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Axis Q1922-E review


A high resolution and fast frame rate makes the Q1922-E the best choice for external thermal image surveillance

Review Date: 17 Oct 2012

Reviewed By: Dave Mitchell

Price when reviewed: £6,514 (£7,817 inc VAT)

Overall Rating
5 stars out of 6

Features & Design
5 stars out of 6

Value for Money
3 stars out of 6

5 stars out of 6

PCPRO Recommended

Not content with delivering the world’s first thermal IP camera, Axis has taken its Q1910 back to the drawing board and 
made some major improvements. The Q1922 sees a big boost to VGA resolution – improving its detection quality and range – an increased frame rate and a choice of lenses. In this exclusive review, we examine the Q1922-E external model, which has the camera mounted in a sturdy IP66-rated housing.

The Q1922-E is available with 10mm, 19mm, 35mm and 60mm lenses. Our review sample had a 19mm lens, which provides a horizontal viewing angle of 32 degrees, and a maximum visible detection range of 580m for humans and 1,800m for vehicles. 
The 60mm lens narrows the viewing angle to ten degrees, but increases the range to 1,800m and 5,500m respectively. An uncooled microbolometer captures the infrared radiation, which eventually turns into thermal images.

The Q1910 had a top frame rate of 8.33fps, and a maximum resolution of 160 x 128 pixels. The new microbolometer in the Q1922-E has a native resolution of 640 x 480, and footage from it can be scaled to 800 x 600. This makes huge improvements to image quality, with distant objects appearing much more clearly defined. At distances of more 
than 100m, we were able to see clearly whether an object was animal or human, instead of an indistinct blob of brightness. The 30fps frame rate also made 
its presence felt, with much smoother motion.

Axis Q1922-E

The camera offers eight different heat-signature colour palettes to play with, and it’s easy to switch from one to another from the live view. For external viewing, we found the “fire-and- ice” palette produced the best detail, with the “night-vision” palette the least impressive.

Profiles allow you to group various settings where your MJPEG or H.264 stream can 
be combined with a resolution, frame rate and image overlay, 
and the audio stream from the camera’s internal microphone. These can be selected on the fly from the live view, and the camera supports three simultaneous streams when all are using the same colour palette.

For motion detection, you draw boxes in the viewing area and assign each one a sensitivity level. Audio, temperature, application and camera-tampering events can also be defined. When triggered, images can be sent to FTP and HTTP servers, multiple email addresses or the camera’s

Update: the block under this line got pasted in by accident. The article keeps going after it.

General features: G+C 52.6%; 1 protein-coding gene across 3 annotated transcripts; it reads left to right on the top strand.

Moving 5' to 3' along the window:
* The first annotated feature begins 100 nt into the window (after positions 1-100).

SD memory card.

Thermal cameras don’t work behind glass, so the aluminium housing uses a heated germanium window. When we reviewed the Q1910 there were concerns raised by readers about this window, but Axis confirms that it doesn’t contain radioactive material.

As you’d expect from an IP66-rated external camera – the Axis is rated to resist all ingress 
of dust, debris and water – the Q1922-E’s housing seems to be well sealed against the weather: 
its three cable holes each sport rubber glands and sealing caps. The camera is 802.11af PoE-compliant and we had no problems powering it from a standard injector and the lab’s HP ProCurve 2424-PWR switch.

The Q1922-E’s only competition comes from the Bosch VOT-320, which is equally costly, but has a much lower resolution of 320 x 240. With Axis’ Q1922-E doubling the resolution, raising 
the frame rate and bolstering its appeal with an extensive range of features, those on the search for the ultimate in thermal surveillance would do well to take a look at Axis’ class-leading Q1922-E.

Author: Dave Mitchell

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User comments

Am I

Am I alone in sniggering whenever I read the word "microbolometer"?

By PaulOckenden on 17 Oct 2012

Am I

Quite possibly.

By DaveMitchell on 17 Oct 2012

Am I

Quite possibly.

By DaveMitchell on 17 Oct 2012

Axis have always

charged a small fortune for their cameras, no matter the spec. with the simple premise that they're outdoors rated and aimed at businesses.
You can buy an FLIR full-on professional IR camera for around the same price! Making it fixed and giving it TCP/IP and HTTP stacks justifies that!?
Just NO.

By Heliosphan on 22 Oct 2012

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